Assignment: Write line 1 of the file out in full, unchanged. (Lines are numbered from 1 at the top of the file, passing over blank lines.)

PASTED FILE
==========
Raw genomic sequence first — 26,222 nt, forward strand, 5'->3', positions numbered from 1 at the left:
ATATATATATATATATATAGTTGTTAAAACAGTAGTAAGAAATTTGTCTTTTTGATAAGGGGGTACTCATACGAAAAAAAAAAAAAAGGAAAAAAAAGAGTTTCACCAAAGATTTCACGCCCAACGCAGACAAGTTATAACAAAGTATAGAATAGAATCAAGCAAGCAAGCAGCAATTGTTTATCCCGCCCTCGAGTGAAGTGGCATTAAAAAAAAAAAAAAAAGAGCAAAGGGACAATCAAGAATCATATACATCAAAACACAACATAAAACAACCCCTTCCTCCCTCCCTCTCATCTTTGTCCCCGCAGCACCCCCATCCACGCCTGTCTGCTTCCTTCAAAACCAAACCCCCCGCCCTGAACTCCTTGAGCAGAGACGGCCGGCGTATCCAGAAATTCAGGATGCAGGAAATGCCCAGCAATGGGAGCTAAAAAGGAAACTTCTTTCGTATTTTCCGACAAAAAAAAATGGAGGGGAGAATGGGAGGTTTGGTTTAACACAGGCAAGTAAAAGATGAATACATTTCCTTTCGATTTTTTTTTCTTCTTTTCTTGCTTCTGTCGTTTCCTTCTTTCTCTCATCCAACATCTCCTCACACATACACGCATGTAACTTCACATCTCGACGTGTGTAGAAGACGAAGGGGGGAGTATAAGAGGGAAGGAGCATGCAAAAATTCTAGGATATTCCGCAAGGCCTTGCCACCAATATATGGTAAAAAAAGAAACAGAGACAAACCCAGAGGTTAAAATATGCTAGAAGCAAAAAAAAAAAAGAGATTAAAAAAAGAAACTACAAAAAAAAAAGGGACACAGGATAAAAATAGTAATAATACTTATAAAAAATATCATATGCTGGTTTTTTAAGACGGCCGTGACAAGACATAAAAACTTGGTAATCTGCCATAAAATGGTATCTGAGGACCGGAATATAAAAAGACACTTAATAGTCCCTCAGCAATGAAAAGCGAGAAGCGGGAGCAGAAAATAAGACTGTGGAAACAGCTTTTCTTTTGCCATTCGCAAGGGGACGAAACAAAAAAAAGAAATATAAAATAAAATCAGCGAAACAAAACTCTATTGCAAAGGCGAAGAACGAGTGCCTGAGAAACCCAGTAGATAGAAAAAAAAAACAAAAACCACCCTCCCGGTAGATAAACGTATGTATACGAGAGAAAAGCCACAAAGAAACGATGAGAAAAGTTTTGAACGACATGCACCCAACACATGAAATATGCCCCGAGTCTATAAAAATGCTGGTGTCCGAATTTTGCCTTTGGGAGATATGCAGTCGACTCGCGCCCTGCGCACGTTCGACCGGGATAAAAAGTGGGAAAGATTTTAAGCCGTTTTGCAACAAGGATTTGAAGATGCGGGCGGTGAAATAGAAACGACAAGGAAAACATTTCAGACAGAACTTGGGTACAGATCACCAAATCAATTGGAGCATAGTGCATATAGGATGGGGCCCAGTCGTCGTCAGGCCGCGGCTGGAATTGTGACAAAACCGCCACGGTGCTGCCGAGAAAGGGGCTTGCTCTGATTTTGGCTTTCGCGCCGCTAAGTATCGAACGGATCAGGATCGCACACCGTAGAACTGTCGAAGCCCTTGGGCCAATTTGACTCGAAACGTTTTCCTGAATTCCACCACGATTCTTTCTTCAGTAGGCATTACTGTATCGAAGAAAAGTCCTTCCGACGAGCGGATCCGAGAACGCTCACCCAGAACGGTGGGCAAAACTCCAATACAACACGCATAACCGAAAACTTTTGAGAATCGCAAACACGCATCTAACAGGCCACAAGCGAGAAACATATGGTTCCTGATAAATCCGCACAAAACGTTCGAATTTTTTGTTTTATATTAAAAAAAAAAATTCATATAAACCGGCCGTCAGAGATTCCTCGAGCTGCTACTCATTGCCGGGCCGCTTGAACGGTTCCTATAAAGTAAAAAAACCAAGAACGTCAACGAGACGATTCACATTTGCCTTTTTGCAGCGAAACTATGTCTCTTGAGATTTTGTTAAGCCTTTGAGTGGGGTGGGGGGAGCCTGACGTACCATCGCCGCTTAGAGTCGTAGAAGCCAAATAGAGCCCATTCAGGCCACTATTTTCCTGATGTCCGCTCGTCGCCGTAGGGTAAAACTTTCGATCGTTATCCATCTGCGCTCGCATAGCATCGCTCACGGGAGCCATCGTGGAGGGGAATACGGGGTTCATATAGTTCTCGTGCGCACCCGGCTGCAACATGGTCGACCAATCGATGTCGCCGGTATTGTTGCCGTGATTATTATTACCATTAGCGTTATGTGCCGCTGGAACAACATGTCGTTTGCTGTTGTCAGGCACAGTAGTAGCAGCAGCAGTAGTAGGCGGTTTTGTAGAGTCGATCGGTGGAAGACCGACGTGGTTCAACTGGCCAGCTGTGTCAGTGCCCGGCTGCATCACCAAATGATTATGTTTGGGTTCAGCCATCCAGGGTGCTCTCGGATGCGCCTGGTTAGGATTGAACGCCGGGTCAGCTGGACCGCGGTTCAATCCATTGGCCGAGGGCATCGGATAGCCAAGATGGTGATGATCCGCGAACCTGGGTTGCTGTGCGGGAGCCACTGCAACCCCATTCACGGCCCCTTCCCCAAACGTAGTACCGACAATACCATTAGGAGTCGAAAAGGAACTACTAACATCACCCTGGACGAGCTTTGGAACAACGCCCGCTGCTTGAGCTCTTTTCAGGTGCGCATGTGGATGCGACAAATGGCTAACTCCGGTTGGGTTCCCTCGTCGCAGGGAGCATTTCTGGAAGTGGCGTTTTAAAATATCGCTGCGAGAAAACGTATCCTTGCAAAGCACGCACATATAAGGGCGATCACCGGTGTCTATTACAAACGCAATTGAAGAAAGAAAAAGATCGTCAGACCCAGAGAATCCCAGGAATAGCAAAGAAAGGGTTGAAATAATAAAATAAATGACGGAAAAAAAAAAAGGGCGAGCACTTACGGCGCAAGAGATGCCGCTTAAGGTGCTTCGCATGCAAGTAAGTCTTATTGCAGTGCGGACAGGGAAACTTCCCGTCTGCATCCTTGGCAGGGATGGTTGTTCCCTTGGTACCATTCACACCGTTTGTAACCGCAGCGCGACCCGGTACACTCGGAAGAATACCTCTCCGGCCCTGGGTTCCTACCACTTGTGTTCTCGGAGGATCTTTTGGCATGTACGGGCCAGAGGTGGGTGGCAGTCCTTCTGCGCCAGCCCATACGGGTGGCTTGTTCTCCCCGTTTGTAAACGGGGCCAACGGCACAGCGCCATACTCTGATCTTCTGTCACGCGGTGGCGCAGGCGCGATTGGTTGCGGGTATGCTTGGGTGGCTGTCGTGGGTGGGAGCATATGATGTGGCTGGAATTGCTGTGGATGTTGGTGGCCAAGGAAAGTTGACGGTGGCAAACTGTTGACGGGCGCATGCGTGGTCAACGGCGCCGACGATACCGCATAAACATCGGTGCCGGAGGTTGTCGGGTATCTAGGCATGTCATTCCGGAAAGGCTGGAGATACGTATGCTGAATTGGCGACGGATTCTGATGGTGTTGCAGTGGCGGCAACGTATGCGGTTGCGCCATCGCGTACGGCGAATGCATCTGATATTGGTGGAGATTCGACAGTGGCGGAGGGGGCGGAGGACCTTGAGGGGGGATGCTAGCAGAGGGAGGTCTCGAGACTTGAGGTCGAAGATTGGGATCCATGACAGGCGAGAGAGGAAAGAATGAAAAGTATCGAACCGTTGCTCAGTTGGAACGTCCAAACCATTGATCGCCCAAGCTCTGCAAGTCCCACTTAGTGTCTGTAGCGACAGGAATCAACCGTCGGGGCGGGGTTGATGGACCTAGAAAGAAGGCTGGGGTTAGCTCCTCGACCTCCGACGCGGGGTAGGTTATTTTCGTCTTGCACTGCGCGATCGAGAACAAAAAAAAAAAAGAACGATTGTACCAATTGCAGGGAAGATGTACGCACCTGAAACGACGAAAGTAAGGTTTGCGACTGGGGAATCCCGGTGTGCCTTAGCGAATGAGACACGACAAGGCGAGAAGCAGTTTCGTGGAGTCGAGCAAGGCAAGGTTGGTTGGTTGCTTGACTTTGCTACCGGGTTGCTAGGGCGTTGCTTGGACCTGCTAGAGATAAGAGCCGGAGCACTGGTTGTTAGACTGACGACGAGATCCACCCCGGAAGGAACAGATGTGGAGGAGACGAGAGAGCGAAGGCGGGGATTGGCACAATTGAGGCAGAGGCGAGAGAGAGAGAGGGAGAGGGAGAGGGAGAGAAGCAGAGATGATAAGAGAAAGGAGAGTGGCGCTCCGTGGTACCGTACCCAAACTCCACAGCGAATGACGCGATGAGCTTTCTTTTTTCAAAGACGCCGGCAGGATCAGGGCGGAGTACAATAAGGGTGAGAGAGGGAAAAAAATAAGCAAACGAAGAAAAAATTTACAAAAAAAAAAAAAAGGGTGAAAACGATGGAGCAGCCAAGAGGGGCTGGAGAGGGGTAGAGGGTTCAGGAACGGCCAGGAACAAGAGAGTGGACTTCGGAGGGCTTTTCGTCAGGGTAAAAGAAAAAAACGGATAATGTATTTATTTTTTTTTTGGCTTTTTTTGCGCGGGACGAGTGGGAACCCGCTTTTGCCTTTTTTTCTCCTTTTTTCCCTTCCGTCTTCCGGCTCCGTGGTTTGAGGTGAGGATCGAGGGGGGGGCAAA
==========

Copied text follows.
Raw genomic sequence first — 26,222 nt, forward strand, 5'->3', positions numbered from 1 at the left: